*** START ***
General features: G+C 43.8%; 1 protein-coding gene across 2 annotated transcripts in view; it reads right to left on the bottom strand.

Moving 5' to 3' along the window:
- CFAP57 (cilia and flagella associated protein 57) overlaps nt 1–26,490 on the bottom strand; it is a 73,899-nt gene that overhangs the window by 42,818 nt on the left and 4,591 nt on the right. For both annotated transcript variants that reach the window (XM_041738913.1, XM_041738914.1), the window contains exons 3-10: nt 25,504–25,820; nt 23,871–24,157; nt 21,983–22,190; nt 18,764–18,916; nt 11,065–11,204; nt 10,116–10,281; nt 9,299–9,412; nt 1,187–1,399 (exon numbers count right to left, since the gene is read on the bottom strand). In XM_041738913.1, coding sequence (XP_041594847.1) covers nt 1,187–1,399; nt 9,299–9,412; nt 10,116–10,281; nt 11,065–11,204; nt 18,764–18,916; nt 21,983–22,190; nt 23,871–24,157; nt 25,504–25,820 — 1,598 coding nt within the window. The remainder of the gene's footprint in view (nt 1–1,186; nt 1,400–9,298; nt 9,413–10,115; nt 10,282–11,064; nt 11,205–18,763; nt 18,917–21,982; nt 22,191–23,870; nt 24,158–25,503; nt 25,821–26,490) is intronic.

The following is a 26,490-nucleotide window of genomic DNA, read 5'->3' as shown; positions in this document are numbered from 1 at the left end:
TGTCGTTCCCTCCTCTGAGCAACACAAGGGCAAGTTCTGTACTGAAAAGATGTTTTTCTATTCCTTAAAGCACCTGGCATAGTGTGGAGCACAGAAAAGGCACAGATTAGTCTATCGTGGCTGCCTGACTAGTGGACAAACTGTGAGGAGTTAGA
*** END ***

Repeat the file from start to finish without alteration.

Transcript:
General features: G+C 43.8%; 1 protein-coding gene across 2 annotated transcripts in view; it reads right to left on the bottom strand.

Moving 5' to 3' along the window:
- CFAP57 (cilia and flagella associated protein 57) overlaps nt 1–26,490 on the bottom strand; it is a 73,899-nt gene that overhangs the window by 42,818 nt on the left and 4,591 nt on the right. For both annotated transcript variants that reach the window (XM_041738913.1, XM_041738914.1), the window contains exons 3-10: nt 25,504–25,820; nt 23,871–24,157; nt 21,983–22,190; nt 18,764–18,916; nt 11,065–11,204; nt 10,116–10,281; nt 9,299–9,412; nt 1,187–1,399 (exon numbers count right to left, since the gene is read on the bottom strand). In XM_041738913.1, coding sequence (XP_041594847.1) covers nt 1,187–1,399; nt 9,299–9,412; nt 10,116–10,281; nt 11,065–11,204; nt 18,764–18,916; nt 21,983–22,190; nt 23,871–24,157; nt 25,504–25,820 — 1,598 coding nt within the window. The remainder of the gene's footprint in view (nt 1–1,186; nt 1,400–9,298; nt 9,413–10,115; nt 10,282–11,064; nt 11,205–18,763; nt 18,917–21,982; nt 22,191–23,870; nt 24,158–25,503; nt 25,821–26,490) is intronic.

The following is a 26,490-nucleotide window of genomic DNA, read 5'->3' as shown; positions in this document are numbered from 1 at the left end:
TGTCGTTCCCTCCTCTGAGCAACACAAGGGCAAGTTCTGTACTGAAAAGATGTTTTTCTATTCCTTAAAGCACCTGGCATAGTGTGGAGCACAGAAAAGGCACAGATTAGTCTATCGTGGCTGCCTGACTAGTGGACAAACTGTGAGGAGTTAGA